No Wimps Continued

June 27th, 2012 § Leave a Comment

Every Korean American kid growing up had one of these – an Ivy League cousin. Damn you, Ivy League cousin! Mine was not Ivy League, but that’s “splitting hairs”. He finished his undergrad in a little over two years, and went on to MIT for his Masters and Doctorate. Crushed all of this before turning 30. Pssh. The funny thing is I don’t even know this guy. I’ve seen him once, maybe. Oh, but my folks made sure I knew of him … well, of his academic exploits, anyway. What does an eleven year old kid with a average do with that kind of info? What is Massachusetts Institute of Technology? If the idea was to motivate me into the Oak paneled halls of some dusty Ivy League Institution, it didn’t work. What it did accomplish was it told me: “In things that matter most, you don’t measure up kid.”

Not good. So, what now? The answer isn’t to blow up MIT. Or stop handing out grades. Nor do we solve anything by disparaging the accomplishments of Ivy League cousin. I think it’s an adjustment in the “What matters most” category. And as I’ve said before, I think children are often closer to “What matters most” than we adults. Your child may not get into MIT. He may not play in the NBA. She may not be a concert pianist. Not everyone is a doctor or an Olympic athlete. But they can all take a step toward Courage, Humility, Compassion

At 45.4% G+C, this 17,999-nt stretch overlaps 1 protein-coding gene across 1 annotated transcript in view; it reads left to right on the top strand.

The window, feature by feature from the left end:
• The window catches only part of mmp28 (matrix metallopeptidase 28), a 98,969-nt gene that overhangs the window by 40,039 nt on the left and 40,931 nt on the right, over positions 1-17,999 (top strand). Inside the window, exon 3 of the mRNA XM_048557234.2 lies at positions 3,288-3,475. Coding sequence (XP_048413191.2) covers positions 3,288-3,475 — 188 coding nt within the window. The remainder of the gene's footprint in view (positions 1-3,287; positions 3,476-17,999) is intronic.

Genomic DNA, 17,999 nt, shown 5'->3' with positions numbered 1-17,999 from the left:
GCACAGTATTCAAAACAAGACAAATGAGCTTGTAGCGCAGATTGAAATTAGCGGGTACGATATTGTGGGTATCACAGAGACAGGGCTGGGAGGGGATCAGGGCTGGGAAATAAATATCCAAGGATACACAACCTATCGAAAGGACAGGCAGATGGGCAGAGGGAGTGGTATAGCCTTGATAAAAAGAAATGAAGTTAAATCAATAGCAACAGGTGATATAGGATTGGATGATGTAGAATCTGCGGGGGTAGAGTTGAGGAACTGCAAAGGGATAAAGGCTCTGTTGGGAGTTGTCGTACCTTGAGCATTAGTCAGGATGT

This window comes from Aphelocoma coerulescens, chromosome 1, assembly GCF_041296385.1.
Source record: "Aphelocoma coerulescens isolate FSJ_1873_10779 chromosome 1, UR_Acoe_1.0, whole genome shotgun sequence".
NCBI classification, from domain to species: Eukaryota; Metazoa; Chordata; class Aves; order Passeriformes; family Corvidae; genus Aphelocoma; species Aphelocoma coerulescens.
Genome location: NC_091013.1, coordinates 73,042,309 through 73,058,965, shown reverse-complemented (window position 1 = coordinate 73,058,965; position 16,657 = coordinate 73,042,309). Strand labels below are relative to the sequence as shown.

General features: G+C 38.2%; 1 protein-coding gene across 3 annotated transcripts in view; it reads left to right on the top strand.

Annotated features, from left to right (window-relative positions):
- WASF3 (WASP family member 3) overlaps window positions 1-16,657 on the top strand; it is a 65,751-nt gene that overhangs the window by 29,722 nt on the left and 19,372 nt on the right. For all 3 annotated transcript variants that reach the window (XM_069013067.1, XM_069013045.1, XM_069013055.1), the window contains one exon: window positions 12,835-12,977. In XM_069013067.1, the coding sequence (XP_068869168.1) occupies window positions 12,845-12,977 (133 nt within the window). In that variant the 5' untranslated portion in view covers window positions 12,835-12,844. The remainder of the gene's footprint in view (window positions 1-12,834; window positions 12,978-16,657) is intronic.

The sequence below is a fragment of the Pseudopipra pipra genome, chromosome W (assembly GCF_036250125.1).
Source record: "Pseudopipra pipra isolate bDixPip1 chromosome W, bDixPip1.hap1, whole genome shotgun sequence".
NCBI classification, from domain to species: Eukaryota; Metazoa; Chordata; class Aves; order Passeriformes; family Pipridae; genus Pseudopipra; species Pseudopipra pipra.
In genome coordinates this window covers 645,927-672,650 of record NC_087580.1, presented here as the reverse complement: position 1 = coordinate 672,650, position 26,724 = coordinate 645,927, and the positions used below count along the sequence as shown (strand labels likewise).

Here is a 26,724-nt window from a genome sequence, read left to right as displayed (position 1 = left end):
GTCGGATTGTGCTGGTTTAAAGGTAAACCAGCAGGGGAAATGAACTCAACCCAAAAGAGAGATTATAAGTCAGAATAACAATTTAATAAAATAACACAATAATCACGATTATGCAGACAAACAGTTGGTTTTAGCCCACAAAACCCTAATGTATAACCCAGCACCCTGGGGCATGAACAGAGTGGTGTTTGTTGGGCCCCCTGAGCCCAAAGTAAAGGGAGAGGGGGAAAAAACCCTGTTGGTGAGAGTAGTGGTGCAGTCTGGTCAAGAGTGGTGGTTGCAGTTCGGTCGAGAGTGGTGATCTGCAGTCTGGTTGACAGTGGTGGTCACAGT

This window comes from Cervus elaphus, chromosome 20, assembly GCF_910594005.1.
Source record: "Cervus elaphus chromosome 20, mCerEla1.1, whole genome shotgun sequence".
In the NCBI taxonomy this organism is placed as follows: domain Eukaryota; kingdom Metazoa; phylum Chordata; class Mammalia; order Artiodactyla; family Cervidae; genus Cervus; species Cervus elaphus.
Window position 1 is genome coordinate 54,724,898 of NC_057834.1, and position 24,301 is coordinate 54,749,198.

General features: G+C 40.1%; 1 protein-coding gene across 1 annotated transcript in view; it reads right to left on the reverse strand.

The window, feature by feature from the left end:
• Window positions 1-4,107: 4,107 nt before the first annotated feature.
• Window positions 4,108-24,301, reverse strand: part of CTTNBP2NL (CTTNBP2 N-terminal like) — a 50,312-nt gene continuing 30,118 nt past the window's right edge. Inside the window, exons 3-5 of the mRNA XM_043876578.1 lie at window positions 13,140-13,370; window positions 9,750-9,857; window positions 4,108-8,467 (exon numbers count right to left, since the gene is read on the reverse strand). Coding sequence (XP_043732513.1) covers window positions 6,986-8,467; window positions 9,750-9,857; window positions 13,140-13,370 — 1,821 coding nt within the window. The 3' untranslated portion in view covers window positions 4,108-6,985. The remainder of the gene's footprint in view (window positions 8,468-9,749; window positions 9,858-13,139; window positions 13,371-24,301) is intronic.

He just missed qualifying for Championships by a second. It was the last meet of the season, so the last chance to get a qualifying time. All week, he had worked hard, putting in extra time outside of practice. As he walked briskly away from the timers, shoulders shrugged and head down as boys often do when trying to hold back tears, I saw he had missed it. When I caught him, he told me what I already knew – his face trying without much success to hide the disappointment. If at that moment, being the fastest was the most important thing, I would have been useless to my Son in his time of need. I haven’t always gotten it right, but on that day, I grabbed him by his little shoulders. I told him it was okay to be disappointed. I was disappointed for him. I told him I was sorry. Then I told him how proud I was of him. He had the courage to believe he could do it. And he worked hard and raced hard. “You gave it everything. I saw it. There will be other races. You are great.”

I don’t want to do away with races. It was a precious time for us to remember what matters most. On a stage of competition, in his time of failure, we were given an opportunity to affirm his greatness. Hey, he’s no wimp.


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